My very own Bollywood musical

After a week off, I'm back with my nineteenth post for the Indie Ink Writing Challenge. My prompt this week comes from one of my favorite writers in the competition -- Jen O. Her prompt will be at the end.

I gave the prompt - can't go back home again - to Octoberesque. Her response is brilliant, and you should check it out immediately.

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India is one of those places where you fall in love over and over and over again. It has a way of doing that to you. It's so magical sometimes. And you find yourself falling in love when you least expect it -- perhaps while seeing the Taj Mahal at sunrise, sunset or by moonlight or while throwing colors during Holi or while admiring the beautiful lights of the Diwali festival or while participating in a Hindu puja or while rafting in the Himalayas. You suddenly find yourself feeling the magic and falling in love over and over again. 

When I found out I’d be working in Bombay for a week, I got in touch with an American friend who lived and worked there. She was really excited for my visit and promised we would have a good time. I told her I’d be up for anything. When I arrived at her house on a Saturday night, she quickly led me to her room and dressed me up in a turquoise sari that was three times too big for me (but that happened to conveniently match my glasses) and then told me we were going to an Indian wedding. I was expecting fun, but I'll admit that I was not expecting Indian wedding type of fun.

After the traditional wedding ceremony, we made our way inside the beautiful five-star hotel for the reception and were seated at a table with a handsome young Indian man. He was wearing a black bandhgala and was rather dashing. He introduced himself as Sachin and immediately offered to get us drinks. Before long, I was sipping on a vodka and soda. And then not too long after that, I was sipping on my second vodka and soda. He was very polite.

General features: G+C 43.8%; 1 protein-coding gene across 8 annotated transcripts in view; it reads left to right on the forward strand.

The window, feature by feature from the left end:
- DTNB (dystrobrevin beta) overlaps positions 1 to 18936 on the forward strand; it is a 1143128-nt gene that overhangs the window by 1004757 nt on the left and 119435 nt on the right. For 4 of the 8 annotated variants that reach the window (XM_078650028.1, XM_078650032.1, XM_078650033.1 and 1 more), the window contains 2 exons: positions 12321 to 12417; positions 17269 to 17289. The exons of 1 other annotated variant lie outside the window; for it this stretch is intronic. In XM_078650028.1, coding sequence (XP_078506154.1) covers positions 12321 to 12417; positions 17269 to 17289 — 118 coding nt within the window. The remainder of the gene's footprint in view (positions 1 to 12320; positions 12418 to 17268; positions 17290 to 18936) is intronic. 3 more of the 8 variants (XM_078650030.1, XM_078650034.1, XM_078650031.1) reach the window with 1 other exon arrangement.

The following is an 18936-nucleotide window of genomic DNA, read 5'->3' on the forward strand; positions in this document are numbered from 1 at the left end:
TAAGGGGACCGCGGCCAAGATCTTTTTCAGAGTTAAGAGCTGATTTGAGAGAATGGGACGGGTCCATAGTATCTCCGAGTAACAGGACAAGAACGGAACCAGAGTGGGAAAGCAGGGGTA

After dinner had been served, the music started. The bride and groom were the first to make their way to the dance floor, and then when the other guests were invited to join them, Sachin asked me to dance. I was skeptical of dancing with a stranger, but he insisted that I dance with him and said he wouldn’t take no for an answer. I finally agreed, as it was a slow song and I did okay with those, and admittedly Sachin was sort of dreamy in a Bollywood movie star kind of way and was very hard to resist.

The song that was playing was ‘As I Lay Me Down’ by Sophie B. Hawkins. I loved that song, and it turned out that Sachin was a great dancer. When I stepped on his foot, I was really embarrassed, but he quickly smiled and told me not to worry. I eased up a bit and actually let myself enjoy being led around the dance floor. But after the song ended, I tried to make a quick escape back to the comfort of my seat. He immediately jumped in front of me and led me to the center of the dance floor. Then there were at least 15 Indian men on the dance floor surrounding me and the other women. An Indian song started playing, and Sachin smiled and winked at me. The men were all surrounding and facing us, and they started clapping along with the music. Then they waved their arms up and down and from side to side. As the tempo increased, they moved faster and faster. In typical Bollywood fashion, their cheesy grins and facial expressions perfectly matched their dance moves. Sachin sang along with the music. He knew every word to the song and dramatically acted it out as he danced.